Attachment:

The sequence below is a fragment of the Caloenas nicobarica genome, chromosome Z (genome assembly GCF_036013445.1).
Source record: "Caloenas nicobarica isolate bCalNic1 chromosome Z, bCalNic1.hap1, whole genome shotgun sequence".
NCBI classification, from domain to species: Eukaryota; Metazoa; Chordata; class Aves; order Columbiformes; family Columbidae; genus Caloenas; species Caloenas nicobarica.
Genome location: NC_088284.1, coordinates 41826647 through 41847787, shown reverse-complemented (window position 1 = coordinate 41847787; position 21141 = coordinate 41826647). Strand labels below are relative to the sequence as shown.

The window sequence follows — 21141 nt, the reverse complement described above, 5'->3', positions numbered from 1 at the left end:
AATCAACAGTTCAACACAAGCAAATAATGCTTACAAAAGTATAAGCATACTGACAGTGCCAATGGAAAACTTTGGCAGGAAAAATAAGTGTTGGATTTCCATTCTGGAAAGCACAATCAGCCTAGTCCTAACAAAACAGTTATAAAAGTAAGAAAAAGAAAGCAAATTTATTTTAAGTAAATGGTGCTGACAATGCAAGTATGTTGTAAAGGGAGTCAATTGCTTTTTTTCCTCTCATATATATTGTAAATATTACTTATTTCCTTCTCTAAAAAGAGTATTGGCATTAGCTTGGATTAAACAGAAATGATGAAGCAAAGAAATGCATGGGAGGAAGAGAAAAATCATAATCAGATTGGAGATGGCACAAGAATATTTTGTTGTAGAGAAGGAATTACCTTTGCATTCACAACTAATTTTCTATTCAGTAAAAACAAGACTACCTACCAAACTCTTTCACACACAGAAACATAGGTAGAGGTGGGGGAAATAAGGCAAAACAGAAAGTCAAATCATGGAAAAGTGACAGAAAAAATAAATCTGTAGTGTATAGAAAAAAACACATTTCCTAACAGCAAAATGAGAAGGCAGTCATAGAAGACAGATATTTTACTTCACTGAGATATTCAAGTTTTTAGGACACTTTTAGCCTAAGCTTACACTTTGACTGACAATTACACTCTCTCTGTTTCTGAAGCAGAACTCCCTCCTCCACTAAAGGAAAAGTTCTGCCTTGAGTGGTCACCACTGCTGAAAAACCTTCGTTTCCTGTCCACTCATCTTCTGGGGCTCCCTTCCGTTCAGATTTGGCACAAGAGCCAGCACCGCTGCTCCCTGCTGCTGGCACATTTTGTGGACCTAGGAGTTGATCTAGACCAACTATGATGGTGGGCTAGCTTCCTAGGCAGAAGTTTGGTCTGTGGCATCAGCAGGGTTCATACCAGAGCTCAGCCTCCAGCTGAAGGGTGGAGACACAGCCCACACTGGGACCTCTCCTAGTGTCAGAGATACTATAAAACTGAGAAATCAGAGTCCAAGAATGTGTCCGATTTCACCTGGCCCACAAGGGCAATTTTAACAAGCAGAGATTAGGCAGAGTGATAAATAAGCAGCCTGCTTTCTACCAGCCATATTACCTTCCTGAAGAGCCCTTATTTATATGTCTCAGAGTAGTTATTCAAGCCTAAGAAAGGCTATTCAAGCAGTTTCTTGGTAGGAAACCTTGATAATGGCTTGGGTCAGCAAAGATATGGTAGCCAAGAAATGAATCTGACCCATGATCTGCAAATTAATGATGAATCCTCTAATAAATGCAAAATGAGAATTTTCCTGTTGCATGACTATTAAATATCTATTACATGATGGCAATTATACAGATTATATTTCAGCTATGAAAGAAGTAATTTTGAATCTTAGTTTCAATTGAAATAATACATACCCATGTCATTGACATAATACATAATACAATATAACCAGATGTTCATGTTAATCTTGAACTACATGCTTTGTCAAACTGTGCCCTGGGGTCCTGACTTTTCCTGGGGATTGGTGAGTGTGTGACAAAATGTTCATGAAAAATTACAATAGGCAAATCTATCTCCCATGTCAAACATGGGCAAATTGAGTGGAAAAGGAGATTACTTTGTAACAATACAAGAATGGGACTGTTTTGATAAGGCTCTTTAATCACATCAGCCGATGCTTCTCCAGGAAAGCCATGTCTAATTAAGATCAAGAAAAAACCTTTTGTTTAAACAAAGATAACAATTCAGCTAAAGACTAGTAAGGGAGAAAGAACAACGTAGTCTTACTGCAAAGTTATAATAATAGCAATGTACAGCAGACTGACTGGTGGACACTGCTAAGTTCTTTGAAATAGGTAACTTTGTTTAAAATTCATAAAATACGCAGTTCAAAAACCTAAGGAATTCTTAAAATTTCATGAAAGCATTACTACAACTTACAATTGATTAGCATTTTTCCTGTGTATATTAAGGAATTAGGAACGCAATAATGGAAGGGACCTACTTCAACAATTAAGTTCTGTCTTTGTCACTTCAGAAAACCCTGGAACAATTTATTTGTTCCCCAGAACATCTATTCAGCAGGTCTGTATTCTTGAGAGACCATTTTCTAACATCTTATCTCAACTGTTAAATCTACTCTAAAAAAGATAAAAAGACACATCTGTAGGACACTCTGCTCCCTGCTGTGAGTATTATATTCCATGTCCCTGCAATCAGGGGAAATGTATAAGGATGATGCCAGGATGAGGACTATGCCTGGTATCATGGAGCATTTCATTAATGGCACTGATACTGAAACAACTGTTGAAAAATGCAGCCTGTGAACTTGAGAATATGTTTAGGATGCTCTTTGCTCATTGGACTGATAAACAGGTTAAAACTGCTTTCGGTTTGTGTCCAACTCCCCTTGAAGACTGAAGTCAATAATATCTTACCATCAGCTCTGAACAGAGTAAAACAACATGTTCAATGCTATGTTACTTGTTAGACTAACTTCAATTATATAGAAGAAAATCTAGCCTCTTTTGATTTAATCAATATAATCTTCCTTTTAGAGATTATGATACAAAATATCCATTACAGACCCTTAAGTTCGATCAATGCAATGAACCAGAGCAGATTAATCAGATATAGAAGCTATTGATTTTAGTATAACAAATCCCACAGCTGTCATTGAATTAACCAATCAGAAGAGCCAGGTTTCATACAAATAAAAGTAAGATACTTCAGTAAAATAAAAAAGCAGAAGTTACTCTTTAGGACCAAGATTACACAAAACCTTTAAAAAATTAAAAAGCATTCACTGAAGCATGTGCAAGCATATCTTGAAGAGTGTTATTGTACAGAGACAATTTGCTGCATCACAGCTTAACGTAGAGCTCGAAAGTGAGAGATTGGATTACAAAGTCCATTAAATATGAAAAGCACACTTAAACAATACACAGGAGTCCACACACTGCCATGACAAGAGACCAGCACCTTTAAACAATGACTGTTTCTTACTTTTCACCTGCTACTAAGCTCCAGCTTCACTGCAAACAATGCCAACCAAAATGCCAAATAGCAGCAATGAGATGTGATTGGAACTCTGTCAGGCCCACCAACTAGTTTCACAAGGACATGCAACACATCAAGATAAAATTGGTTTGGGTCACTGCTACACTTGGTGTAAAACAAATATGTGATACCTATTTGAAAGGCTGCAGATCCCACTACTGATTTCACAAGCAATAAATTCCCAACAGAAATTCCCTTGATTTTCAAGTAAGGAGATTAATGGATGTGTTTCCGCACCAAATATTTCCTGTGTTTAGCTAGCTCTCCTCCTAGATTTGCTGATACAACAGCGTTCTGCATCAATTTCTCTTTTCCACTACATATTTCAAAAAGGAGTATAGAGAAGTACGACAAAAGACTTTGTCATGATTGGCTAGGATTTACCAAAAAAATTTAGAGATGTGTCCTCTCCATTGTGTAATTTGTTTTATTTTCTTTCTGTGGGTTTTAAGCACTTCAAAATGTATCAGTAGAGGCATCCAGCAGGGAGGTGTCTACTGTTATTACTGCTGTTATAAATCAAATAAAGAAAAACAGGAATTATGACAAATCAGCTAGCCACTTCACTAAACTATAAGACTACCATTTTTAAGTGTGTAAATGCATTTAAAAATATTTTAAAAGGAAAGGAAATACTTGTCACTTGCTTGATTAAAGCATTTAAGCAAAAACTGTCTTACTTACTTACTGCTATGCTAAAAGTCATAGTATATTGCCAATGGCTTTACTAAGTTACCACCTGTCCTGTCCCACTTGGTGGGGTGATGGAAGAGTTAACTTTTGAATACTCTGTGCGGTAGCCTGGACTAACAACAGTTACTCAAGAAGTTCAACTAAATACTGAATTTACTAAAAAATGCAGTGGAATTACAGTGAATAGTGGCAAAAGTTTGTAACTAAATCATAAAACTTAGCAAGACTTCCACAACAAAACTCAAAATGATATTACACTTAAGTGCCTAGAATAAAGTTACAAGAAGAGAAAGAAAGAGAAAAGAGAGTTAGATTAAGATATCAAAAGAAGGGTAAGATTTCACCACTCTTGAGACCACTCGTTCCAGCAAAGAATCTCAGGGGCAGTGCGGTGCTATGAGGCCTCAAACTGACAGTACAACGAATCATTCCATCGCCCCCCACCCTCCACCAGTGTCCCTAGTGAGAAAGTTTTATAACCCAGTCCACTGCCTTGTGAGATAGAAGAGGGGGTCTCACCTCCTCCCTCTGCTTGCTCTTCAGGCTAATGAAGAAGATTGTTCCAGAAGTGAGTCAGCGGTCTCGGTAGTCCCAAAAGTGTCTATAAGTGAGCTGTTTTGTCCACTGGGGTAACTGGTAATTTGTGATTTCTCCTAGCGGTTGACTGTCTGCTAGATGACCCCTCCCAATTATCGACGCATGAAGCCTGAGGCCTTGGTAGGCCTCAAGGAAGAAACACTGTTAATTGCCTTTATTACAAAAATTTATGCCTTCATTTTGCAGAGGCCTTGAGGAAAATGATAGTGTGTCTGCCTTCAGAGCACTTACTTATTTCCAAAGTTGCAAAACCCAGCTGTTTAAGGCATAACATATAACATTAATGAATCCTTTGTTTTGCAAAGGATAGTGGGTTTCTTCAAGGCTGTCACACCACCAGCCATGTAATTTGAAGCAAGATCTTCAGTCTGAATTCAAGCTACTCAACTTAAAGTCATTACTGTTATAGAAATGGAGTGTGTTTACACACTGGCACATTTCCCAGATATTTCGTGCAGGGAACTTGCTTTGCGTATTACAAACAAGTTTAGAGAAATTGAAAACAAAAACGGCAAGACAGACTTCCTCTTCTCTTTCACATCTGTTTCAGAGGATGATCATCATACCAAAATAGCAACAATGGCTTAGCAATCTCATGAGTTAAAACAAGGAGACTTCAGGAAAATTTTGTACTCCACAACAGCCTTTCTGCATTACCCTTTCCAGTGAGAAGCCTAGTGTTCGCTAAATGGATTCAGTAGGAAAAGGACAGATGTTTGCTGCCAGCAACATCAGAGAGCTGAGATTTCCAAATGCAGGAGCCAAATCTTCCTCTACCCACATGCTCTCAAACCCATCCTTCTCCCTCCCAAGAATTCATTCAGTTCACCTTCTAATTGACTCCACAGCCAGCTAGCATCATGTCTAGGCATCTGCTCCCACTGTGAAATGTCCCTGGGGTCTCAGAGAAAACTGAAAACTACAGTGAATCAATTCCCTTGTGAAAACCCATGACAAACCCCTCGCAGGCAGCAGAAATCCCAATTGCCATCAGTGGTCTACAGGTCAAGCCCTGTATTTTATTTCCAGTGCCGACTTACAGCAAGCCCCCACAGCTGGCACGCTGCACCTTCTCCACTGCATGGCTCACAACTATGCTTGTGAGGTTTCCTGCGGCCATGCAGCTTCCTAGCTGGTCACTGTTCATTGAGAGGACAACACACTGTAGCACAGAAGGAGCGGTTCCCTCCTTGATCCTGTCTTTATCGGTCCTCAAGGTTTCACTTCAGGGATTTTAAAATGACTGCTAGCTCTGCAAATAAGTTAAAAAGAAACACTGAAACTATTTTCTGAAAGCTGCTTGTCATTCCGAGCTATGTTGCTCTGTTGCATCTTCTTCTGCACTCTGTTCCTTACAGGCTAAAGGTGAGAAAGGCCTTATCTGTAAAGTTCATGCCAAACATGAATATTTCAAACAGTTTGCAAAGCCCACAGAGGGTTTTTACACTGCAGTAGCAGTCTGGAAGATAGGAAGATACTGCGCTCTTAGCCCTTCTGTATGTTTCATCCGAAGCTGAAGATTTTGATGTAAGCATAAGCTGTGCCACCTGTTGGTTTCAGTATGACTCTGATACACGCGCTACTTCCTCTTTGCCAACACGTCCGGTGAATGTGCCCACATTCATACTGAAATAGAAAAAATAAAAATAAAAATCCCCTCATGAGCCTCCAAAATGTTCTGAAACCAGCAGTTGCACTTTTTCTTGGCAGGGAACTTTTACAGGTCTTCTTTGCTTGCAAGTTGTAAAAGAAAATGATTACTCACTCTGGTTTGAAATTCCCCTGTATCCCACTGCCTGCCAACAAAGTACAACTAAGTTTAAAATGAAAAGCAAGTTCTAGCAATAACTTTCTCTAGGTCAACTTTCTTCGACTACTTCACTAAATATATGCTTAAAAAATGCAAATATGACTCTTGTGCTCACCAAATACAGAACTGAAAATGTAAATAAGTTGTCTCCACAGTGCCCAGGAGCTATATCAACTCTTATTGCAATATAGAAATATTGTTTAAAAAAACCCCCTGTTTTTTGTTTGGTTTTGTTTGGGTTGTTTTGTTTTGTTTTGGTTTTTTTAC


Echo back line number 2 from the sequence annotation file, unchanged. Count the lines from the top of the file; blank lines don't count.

Source record: "Caloenas nicobarica isolate bCalNic1 chromosome Z, bCalNic1.hap1, whole genome shotgun sequence".